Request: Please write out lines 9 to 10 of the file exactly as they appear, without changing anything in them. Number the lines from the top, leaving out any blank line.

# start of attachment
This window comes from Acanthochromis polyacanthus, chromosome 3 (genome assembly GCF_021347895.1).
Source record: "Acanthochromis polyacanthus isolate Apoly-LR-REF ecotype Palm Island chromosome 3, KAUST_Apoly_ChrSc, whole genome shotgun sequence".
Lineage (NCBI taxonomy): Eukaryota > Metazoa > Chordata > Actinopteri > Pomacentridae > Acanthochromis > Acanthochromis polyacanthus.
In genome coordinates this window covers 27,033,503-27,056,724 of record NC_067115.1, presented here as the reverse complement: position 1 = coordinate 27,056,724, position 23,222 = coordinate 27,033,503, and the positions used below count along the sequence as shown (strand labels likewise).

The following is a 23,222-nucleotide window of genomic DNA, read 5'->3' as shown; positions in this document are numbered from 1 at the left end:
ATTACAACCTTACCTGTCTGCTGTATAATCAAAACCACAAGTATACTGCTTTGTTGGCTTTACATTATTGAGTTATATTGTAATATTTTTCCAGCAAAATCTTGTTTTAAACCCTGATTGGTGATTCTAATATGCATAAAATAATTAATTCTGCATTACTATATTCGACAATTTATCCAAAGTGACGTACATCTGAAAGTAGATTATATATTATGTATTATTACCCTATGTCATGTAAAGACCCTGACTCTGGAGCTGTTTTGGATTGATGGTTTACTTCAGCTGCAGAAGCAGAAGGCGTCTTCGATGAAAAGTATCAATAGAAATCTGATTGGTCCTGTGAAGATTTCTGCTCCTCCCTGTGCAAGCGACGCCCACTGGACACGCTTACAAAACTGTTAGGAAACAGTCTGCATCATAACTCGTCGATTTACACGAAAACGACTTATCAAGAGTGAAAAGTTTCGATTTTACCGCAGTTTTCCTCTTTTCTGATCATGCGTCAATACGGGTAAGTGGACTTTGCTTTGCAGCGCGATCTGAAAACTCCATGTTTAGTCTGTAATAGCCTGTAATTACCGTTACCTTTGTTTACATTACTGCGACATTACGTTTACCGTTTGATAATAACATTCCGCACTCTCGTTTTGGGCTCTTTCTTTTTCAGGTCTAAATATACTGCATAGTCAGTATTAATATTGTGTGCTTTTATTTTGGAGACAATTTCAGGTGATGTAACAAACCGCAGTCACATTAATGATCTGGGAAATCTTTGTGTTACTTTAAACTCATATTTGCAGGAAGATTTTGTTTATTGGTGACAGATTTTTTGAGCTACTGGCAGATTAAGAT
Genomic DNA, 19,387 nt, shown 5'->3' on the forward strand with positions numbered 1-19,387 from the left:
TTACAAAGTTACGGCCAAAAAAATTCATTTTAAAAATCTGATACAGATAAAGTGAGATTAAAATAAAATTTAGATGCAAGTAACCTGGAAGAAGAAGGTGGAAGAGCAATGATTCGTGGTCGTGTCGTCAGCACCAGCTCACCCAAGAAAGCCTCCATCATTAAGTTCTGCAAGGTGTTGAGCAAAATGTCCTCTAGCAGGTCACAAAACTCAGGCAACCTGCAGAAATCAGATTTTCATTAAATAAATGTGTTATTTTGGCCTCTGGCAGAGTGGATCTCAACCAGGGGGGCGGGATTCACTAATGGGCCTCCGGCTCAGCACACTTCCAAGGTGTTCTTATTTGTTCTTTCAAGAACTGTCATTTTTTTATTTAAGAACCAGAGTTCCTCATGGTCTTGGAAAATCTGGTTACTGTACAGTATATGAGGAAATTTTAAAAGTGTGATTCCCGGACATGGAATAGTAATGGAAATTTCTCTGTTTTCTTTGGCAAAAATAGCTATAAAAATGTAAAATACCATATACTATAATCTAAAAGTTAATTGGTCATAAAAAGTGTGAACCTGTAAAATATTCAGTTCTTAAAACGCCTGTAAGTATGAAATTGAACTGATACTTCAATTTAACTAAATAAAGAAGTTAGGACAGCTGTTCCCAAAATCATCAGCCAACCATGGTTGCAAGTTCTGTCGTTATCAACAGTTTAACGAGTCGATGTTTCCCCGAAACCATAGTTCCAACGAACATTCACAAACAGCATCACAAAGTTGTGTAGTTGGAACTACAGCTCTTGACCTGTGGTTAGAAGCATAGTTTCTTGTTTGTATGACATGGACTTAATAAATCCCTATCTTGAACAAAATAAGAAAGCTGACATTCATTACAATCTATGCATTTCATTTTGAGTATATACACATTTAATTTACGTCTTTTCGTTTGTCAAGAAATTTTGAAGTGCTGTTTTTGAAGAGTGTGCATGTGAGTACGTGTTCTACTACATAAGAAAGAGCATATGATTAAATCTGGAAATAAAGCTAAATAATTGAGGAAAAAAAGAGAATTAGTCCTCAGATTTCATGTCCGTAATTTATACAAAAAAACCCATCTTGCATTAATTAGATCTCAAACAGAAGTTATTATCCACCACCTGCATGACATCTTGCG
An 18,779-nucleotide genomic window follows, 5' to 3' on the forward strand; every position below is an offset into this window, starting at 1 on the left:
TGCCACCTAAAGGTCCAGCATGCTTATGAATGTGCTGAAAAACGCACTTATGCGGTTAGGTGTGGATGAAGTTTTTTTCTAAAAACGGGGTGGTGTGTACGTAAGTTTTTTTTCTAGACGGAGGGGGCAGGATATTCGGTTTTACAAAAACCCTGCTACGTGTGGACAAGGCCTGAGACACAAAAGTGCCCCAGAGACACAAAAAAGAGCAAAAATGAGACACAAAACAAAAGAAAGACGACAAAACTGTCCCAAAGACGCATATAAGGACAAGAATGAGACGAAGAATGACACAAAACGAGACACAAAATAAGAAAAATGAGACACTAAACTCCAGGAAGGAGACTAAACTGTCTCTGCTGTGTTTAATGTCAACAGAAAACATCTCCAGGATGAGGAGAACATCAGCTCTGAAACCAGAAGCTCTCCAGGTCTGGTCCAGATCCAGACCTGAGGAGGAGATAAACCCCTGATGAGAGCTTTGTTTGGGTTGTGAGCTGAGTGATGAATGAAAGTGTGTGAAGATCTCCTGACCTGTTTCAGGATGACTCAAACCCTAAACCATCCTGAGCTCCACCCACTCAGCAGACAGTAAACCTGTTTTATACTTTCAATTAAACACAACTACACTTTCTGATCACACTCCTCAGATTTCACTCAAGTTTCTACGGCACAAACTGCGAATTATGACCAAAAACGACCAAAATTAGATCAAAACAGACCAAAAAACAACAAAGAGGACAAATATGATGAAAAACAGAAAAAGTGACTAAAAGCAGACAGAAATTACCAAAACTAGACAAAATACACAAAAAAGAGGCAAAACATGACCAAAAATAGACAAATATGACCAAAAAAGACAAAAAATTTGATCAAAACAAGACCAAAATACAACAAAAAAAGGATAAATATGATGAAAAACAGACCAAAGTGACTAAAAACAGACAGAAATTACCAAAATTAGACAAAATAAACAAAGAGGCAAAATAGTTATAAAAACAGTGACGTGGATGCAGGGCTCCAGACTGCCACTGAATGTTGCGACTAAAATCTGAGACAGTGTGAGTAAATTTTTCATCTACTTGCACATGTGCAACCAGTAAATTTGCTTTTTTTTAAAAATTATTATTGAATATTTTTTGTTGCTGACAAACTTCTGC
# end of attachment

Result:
An 18,779-nucleotide genomic window follows, 5' to 3' on the forward strand; every position below is an offset into this window, starting at 1 on the left:
TGCCACCTAAAGGTCCAGCATGCTTATGAATGTGCTGAAAAACGCACTTATGCGGTTAGGTGTGGATGAAGTTTTTTTCTAAAAACGGGGTGGTGTGTACGTAAGTTTTTTTTCTAGACGGAGGGGGCAGGATATTCGGTTTTACAAAAACCCTGCTACGTGTGGACAAGGCCTGAGACACAAAAGTGCCCCAGAGACACAAAAAAGAGCAAAAATGAGACACAAAACAAAAGAAAGACGACAAAACTGTCCCAAAGACGCATATAAGGACAAGAATGAGACGAAGAATGACACAAAACGAGACACAAAATAAGAAAAATGAGACACTAAACTCCAGGAAGGAGACTAAACTGTCTCTGCTGTGTTTAATGTCAACAGAAAACATCTCCAGGATGAGGAGAACATCAGCTCTGAAACCAGAAGCTCTCCAGGTCTGGTCCAGATCCAGACCTGAGGAGGAGATAAACCCCTGATGAGAGCTTTGTTTGGGTTGTGAGCTGAGTGATGAATGAAAGTGTGTGAAGATCTCCTGACCTGTTTCAGGATGACTCAAACCCTAAACCATCCTGAGCTCCACCCACTCAGCAGACAGTAAACCTGTTTTATACTTTCAATTAAACACAACTACACTTTCTGATCACACTCCTCAGATTTCACTCAAGTTTCTACGGCACAAACTGCGAATTATGACCAAAAACGACCAAAATTAGATCAAAACAGACCAAAAAACAACAAAGAGGACAAATATGATGAAAAACAGAAAAAGTGACTAAAAGCAGACAGAAATTACCAAAACTAGACAAAATACACAAAAAAGAGGCAAAACATGACCAAAAATAGACAAATATGACCAAAAAAGACAAAAAATTTGATCAAAACAAGACCAAAATACAACAAAAAAAGGATAAATATGATGAAAAACAGACCAAAGTGACTAAAAACAGACAGAAATTACCAAAATTAGACAAAATAAACAAAGAGGCAAAATAGTTATAAAAACAGTGACGTGGATGCAGGGCTCCAGACTGCCACTGAATGTTGCGACTAAAATCTGAGACAGTGTGAGTAAATTTTTCATCTACTTGCACATGTGCAACCAGTAAATTTGCTTTTTTTTAAAAATTATTATTGAATATTTTTTGTTGCTGACAAACTTCTGC